I take my dog, Billy, out for a long walk everyday and nearly every day there is an incident of some kind. Friday's incident was very unpleasant. I was happily striding along with Billy who was on his lead when a Jack Russell ran up to Billy and started to viciously snap at his face. The Jack Russell was circling Billy and launching his attack. The owner came into view and I told him to get his dog away. The man laughed at me and said, "What do expect, he's a Jack Russell." I replied that I didn't care what he was, he was being aggressive and was out of control.  I told the man to get his dog back on a lead. The dog had no collar and the man had no lead. He didn't even attempt to call his dog off Billy. I told the man I would kick his dog away if he refused to do anything. At this the man took umbrage. He raised his hands in the air and said aloud, "You are going to kick my dog, YOU are going to kick my dog.' The horrible little mutt was still yapping and biting at Billy. I was getting very annoyed and didn't really see why I shouldn't kick his dog away. The man walked on ahead and I held Billy still until finally the Jack Russell ran away. The man then turned around and attempted to take a photograph of me which he promised to put on Facebook to, in his words, 'shame me' for threatening to kick his dog.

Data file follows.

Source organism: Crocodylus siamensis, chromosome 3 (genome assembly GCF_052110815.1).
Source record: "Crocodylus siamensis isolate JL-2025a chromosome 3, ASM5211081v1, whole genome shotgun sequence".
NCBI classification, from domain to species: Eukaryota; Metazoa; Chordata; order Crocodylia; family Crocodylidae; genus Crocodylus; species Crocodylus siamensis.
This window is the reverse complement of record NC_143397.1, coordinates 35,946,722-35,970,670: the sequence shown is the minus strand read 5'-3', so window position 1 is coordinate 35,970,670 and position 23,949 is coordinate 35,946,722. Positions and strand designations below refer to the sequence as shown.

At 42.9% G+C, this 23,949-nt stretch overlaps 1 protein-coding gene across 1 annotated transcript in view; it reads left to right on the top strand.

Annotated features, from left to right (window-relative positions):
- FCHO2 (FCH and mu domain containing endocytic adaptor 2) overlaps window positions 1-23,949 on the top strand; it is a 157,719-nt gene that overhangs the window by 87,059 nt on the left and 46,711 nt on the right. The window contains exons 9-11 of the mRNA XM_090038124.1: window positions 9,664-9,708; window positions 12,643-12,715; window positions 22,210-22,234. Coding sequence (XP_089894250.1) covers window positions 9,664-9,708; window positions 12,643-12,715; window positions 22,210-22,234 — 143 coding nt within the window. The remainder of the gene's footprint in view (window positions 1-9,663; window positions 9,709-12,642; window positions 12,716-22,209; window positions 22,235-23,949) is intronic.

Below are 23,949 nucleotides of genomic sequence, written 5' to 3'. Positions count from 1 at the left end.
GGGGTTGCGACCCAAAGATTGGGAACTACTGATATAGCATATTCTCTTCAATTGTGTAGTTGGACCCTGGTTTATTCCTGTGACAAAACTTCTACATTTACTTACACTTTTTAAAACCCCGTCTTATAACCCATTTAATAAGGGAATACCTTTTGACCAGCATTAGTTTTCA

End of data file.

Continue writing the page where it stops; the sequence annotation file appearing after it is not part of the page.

In the distance I saw a Jack Russell circling a little Cockapoo and heard the shrill scream of a frightened child.
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I am queuing up at the checkout in Asda on a very busy Saturday afternoon. The supermarket is really busy with people doing their weekly shopping. There is a corridor of sorts which leads out of the shop, it is a really busy thoroughfare with people bustling hither and thither. A very tall black lady glides along with a square cardboard box balanced perfectly on her head. She draws glances of astonishment from all and sundry. The lady working on the checkout raises her eyebrows and mutters something disparaging under her breath. Other people shake their heads and laugh. The black lady does not move her head at all, the cardboard box and its contents remain perfectly still. No  'Bags for Life' necessary.
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I bought my dad some cockles in Marks and Spencer. I had bought some for myself the week before and they were delicious but more than that, they transported me back in time.